Keywords: Mergers and Acquisitions, Cybersecurity Risk, M&A Withdrawal, Valuation
    JEL: G30 G34 M14
    Date: 2021–10
  13. By: Song Ma
    Abstract: This paper proposes a new measure of technological obsolescence using detailed patent data. Using this measure, we present two sets of results. First, firms' technological obsolescence foreshadows substantially lower growth, productivity, and reallocation of capital. This finding applies mainly for obsolescence of core innovation and embodied innovation, and it is stronger in competitive product markets. Second, in stock markets, high-obsolescence firms under-perform low-obsolescence firms by 7 percent annually. Using analyst forecast data, we show this is due to a systematic overestimation of future profits of obsolescent firms. The measure contains incremental information about firm innovation relative to measures focusing on new innovation.
    JEL: G1 G3 G4 O3 O4
    Date: 2021–11
  14. By: Christoph Kleineberg (Leuphana University of Lüneburg)
    Abstract: The geographical definition of markets is a crucial challenge for economists. With the availability of multiple tools to compare prices, the idea of market definition is entering a new era as it infiltrates the digital sphere. Since December 1st, 2013 the market transparency unit of the Federal German Cartel Office is forwarding all prices, for every gasoline type, at every gasoline station in Germany at all times, through consumer information services to consumers by the means of websites or smartphone apps. Gasoline is a perfectly homogenous product as there is no alternative for its consumption by car, bus or truck drivers in the short or medium run. The availability of price data allows us to study what premiums drivers are willing to pay in order to avoid search costs or additional driving distances. The research question is how prices of highway gasoline stations are dependent upon prices offered by street gasoline stations in the vicinity, and what additional price customers are willing to pay to avoid searching for another gasoline station away from the highway. Results indicate that there is a premium of 10 to 11 cents per litre throughout the day and 15 cents per litre in the evening on gasoline sold by stations on the highway. When checked for robustness, results indicate that the pricing behavior of gasoline stations differ depending on the particular market environment. There is no uniform pricing behavior of highway gasoline stations. Some highway gasoline station are setting their prices independently from the gasoline stations in the vicinity, other are acting like regular gasoline stations and do not even charge an additional premium. Furthermore, a high frequency of traffic on highways leads to lower prices whereas a high population density leads to higher prices.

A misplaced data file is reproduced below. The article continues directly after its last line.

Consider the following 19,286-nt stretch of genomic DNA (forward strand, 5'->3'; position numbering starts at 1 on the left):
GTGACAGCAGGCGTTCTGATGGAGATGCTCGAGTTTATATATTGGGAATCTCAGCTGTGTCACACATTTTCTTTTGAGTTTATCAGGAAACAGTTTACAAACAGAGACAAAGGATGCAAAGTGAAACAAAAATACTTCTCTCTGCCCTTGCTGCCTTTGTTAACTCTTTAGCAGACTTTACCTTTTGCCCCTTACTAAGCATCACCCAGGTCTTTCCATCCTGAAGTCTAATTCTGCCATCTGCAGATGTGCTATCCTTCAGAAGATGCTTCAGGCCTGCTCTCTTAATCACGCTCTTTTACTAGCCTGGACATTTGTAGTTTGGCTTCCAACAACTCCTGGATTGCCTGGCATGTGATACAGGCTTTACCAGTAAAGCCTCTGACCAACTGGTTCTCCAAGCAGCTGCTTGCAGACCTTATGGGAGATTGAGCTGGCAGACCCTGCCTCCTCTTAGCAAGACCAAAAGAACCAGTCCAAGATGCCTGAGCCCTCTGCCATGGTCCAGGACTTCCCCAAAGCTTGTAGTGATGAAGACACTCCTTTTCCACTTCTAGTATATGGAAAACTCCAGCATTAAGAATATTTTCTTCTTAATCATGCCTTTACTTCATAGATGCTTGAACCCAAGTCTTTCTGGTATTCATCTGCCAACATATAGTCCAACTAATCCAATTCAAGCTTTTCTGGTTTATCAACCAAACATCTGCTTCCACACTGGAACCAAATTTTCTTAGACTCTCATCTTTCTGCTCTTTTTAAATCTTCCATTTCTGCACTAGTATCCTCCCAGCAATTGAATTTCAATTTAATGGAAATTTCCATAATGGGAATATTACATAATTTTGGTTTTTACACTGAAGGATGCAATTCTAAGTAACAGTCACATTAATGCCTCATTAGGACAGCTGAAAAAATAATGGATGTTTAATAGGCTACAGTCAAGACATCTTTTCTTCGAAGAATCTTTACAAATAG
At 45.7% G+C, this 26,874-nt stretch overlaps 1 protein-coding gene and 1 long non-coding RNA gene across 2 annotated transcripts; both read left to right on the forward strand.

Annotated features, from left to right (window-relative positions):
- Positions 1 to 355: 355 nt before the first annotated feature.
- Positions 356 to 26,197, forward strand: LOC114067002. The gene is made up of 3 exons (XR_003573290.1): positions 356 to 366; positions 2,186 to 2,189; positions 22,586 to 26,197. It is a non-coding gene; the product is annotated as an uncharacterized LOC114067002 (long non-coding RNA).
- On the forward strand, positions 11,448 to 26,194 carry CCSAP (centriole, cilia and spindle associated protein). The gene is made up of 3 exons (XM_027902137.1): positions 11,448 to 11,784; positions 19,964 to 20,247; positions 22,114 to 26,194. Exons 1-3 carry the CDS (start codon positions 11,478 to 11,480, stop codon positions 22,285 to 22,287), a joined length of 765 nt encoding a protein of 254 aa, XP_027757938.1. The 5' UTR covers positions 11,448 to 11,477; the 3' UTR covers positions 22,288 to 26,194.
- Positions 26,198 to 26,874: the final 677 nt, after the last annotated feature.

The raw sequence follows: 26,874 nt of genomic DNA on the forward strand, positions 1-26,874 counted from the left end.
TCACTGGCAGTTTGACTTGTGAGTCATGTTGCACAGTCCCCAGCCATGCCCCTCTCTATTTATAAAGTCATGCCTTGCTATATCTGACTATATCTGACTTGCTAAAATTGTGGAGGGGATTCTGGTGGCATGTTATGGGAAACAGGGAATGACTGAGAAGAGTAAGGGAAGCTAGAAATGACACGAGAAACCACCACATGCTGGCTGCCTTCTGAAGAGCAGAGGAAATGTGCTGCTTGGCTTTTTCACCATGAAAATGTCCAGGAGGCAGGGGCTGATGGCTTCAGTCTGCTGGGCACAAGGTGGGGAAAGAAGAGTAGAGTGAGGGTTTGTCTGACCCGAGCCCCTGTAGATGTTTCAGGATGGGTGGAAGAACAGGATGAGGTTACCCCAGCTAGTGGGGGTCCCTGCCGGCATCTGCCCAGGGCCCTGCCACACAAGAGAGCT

Keywords: market definition, applied economics, pricing patterns, gasoline market
    JEL: D03 D40 L11
    Date: 2020–07
  15. By: Lee, Yunkyung
    Keywords: Marketing, Crop Production/Industries
    Date: 2021–08
  16. By: E Philip Davis; Ka Kei Chan; Dilruba Karim
    Abstract: Studies of the effect of macroprudential policy on bank risk tend to disregard the potential complementary role of bank competition, which could influence policy's effectiveness in achieving its financial stability objectives. Accordingly, we assess the relation of macroprudential policy and competition to bank risk jointly from a sample of 1373 banks from 13 East Asian countries, using the latest IMF dataset of macroprudential policy from 1990 to 2018. Among our results, we have found that whereas macroprudential policies did commonly have a beneficial effect on risk at a bank level controlling for competition, there are a number of cases where policies were deleterious through increased risk. Notably in the developing and emerging East Asian countries and in the short term, the interactions between competition and macroprudential measures often show a lesser response in terms of risk reduction for banks with more market power, a form of "competition-stability". We suggest that this links in turn to ability of such banks to undertake risk-shifting in response to macroprudential policy. On the other hand, we find for banks in advanced East Asian countries some tendency in the long term for banks facing intense competition to take relatively more risks in face of macroprudential measures, i.e. "competition fragility". These findings provide important implications for regulators.
    Keywords: Macroprudential policy, bank risk, Z score, bank competition
    JEL: E44 E58 G17 G28
    Date: 2021–12
  17. By: Xiaohua Bao; Bruce A. Blonigen; Zhi Yu